Building your email list, part 2


This is the second part of a longer blog post: part 1 is here.

People who sign up to your email list need nurturing, and at the same time you need to work at signing up new readers.

You’ll always be losing subscribers through unsubs, changed email addresses, spam filters and just being invisible – whether it’s because you don’t send often enough to the list, or your emails are disappearing into spam or ‘promotions’ folders. Then again, those subscribers who are still opening and responding to your emails after many months or years are your most loyal and valuable.

It’s important to create valuable content for your newsletters so that people look forward to your email updates. But as well as this, what else can you do to help keep your list growing?

1) Encourage shares & forwards whenever you send an email – top and tail with ‘forward to a friend’ messages and include social sharing buttons.

2) Capture visitors by making your sign up box stand out. For example – with the SumoMe WordPress plugin you can set a floating sign up message & box to appear, and customise it to first visits only if you don’t want it to be too annoying.

Sumome WordPress plugin

Example of a floating email sign up box on SumoMe’s homepage


3) Offer an incentive to join your list – for example a sample chapter, a free tip sheet or entry into a giveaway. There is a caveat here: some people will join a list just to get the freebie, then unsubscribe.  Just saying!

4) Offer a short course or series by email – delivered by timed autoresponders. You can do this if you use a service such as Aweber, or the paid version of Mailchimp. The thinking behind this is that repeated exposure in the few days after signing up not only reminds readers of who you are and what you offer, but takes advantage of the ‘honeymoon’ period when people can still remember why they signed up for your emails and how great you are. For example, you could offer a short story, delivered by seven installments by email.

5) Turn your email list into a community in itself – perhaps give email subscribers access to a private group on Facebook, or let them have exclusives on cover reveals, earlybird invitations to your book-related events or readings and other ‘thankyous’ to let them know you appreciate them. Loyal email subscribers are likely to be your best advocates, talking up your work on social media and face to face with others, so they are worth looking after.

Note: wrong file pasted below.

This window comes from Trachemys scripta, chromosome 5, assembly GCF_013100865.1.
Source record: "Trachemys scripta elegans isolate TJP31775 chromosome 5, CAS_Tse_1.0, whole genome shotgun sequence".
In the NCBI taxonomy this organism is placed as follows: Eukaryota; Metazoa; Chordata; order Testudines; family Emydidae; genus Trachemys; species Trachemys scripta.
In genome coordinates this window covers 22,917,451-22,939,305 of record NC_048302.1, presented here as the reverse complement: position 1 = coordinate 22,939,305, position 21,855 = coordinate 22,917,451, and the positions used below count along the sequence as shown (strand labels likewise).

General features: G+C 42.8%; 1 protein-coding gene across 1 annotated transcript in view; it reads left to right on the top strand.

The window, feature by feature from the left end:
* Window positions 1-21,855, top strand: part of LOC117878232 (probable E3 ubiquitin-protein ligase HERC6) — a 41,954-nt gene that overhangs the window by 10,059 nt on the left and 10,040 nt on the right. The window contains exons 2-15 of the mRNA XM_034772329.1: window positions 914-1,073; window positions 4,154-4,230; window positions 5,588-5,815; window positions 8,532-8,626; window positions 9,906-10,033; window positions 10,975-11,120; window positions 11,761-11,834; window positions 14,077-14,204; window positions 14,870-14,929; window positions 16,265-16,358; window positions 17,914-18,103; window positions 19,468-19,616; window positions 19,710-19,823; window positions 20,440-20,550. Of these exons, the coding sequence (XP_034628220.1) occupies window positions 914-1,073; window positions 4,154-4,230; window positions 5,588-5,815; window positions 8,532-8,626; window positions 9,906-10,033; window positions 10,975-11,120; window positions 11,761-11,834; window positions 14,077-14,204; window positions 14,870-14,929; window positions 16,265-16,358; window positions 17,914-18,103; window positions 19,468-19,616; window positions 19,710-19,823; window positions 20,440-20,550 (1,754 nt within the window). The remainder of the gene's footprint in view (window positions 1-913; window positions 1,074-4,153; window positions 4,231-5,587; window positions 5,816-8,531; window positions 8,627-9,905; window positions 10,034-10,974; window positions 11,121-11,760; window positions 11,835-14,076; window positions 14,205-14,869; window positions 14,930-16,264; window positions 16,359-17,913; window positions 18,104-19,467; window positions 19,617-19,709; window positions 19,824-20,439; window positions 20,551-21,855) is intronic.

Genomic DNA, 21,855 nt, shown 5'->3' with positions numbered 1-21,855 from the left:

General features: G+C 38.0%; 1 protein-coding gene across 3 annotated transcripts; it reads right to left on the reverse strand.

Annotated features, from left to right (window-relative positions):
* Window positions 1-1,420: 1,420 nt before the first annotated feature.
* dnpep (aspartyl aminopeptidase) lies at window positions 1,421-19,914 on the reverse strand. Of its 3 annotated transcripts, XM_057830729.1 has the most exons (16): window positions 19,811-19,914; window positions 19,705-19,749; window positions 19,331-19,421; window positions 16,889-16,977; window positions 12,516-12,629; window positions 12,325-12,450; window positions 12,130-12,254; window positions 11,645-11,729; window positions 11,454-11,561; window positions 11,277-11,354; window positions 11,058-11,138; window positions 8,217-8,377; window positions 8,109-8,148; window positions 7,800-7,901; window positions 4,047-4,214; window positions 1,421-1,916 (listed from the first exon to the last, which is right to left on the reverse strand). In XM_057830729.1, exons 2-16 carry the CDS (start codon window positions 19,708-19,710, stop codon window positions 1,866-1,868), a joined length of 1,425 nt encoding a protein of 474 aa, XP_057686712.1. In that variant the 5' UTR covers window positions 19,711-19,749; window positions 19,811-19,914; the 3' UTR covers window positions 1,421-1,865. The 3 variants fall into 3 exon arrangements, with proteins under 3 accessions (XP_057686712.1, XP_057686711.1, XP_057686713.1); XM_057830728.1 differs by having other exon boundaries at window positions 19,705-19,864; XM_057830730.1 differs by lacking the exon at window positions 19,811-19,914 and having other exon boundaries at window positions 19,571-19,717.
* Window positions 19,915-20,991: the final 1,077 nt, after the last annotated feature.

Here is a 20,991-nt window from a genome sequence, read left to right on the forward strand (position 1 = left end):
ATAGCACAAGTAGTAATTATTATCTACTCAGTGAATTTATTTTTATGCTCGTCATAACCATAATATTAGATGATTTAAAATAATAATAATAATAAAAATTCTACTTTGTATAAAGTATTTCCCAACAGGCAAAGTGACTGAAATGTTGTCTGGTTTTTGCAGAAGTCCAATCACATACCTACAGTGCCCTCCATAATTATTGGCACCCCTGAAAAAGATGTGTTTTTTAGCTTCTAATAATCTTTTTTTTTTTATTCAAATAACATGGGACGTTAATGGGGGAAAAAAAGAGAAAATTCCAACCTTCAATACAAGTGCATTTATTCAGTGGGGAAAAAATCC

6) When you send out a newsletter or email exclusive, let it slip on your blog and in your social updates. It doesn’t have to be as direct as ‘My newsletter is going out today, sign up now or miss out’ – which can come across as hectoring – but mention the actual content – if it sounds intriguing, if there’s something ‘in it for them’ and if you make it easy to sign up, you should see some takeup.

7) Collect email addresses offline, from people who come to your readings or other events. Have a sign up list on the table where you are signing books, or a simple QR code that people can scan to join your list. (More about how to set up a QR code in another post!)

8) Promote a book giveaway, and have entrants submit with their email address. You can create a simple giveaway for free at Rafflecopter, for example.


Rafflecopter allows you to create and administer giveaways, even randomly selecting the winner(s) for you.

9) Get together with another writer or blogging buddy and offer a joint giveaway or contest – that way you both reach a new audience and potential new sign ups. (You must ask permission to add people’s email addresses to your list, don’t just add them automatically.)

10) When creating content for guest blogging opportunities, include a call-to-action and link for readers to subscribe to your email updates in your author byline. (I need to be better at this!)

There are no doubt many other ways of growing your list. Best results come from a multi-pronged approach! When you’re browsing other people’s blogs and websites, notice how they do it. Let me know in the comments if you’ve tried these or other methods and how they work for you.

Building your email list, part 1


A few years ago marketers, were all speculating on the future of email. With the rise in popularity of social media, and the seemingly hopeless issue of how to control spam, email looked like it might go the same way as the printed phone directory or the audio cassette.

But email is as popular as ever as a marketing tool.

Why you should build an email list